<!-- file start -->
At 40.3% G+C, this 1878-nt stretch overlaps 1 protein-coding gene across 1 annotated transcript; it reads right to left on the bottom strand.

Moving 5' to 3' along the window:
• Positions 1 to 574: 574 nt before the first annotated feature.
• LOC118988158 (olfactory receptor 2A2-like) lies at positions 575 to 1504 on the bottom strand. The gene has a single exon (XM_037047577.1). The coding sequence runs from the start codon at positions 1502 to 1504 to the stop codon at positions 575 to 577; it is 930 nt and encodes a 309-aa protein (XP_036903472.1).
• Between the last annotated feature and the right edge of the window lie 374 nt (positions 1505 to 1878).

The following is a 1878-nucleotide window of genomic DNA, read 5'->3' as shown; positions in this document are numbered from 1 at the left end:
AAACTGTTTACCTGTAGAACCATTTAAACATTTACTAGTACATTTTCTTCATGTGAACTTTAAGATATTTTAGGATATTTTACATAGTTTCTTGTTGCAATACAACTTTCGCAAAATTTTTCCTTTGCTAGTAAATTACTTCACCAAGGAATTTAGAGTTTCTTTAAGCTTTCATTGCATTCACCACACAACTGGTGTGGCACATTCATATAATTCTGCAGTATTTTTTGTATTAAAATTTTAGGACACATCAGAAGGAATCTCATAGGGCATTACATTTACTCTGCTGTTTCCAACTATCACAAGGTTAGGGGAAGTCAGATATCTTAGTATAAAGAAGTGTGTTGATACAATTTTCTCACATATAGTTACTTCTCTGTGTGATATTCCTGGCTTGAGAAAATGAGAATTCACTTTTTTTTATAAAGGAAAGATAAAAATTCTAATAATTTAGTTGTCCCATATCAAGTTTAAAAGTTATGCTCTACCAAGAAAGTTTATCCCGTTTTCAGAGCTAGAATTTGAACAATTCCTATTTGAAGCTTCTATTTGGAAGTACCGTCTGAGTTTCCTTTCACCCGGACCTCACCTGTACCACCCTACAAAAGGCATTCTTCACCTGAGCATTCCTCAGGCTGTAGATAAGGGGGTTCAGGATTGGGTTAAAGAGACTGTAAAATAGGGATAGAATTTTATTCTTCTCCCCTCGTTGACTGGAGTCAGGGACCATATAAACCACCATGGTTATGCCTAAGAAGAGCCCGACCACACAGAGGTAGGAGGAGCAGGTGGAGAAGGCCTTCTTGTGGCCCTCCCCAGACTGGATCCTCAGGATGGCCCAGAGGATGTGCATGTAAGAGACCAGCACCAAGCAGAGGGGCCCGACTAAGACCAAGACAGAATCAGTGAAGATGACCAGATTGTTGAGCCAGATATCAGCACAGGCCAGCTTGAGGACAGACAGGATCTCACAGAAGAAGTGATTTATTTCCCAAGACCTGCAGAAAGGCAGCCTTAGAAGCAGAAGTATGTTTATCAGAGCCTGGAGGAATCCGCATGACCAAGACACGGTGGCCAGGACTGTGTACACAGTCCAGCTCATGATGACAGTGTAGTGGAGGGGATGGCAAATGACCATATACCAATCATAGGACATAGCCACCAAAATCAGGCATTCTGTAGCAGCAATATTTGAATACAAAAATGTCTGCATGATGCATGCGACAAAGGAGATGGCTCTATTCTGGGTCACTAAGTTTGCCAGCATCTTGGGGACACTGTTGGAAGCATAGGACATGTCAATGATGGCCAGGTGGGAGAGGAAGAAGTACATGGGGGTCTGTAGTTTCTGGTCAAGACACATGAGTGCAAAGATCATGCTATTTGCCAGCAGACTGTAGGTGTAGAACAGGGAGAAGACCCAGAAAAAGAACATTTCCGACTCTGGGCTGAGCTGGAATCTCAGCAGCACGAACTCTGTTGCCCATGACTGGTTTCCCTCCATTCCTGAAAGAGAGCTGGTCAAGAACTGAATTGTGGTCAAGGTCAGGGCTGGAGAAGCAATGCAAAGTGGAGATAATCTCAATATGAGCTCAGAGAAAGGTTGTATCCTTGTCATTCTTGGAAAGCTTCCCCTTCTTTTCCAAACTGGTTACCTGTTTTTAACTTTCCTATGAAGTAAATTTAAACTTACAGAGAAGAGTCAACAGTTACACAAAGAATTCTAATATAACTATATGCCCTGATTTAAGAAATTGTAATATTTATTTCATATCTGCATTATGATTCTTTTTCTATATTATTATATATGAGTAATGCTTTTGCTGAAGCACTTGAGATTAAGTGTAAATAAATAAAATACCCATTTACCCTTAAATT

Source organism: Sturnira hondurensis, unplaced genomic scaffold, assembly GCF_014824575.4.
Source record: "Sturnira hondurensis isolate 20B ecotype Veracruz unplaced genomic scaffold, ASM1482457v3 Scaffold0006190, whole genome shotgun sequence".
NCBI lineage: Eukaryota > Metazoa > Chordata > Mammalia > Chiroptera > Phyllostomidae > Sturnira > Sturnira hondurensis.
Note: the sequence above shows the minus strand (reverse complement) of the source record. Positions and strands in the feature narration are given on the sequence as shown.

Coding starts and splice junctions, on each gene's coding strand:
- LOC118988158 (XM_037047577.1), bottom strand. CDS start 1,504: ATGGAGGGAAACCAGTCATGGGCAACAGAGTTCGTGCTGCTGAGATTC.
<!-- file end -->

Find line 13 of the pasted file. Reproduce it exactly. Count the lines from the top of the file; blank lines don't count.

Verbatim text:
- LOC118988158 (XM_037047577.1), bottom strand. CDS start 1,504: ATGGAGGGAAACCAGTCATGGGCAACAGAGTTCGTGCTGCTGAGATTC.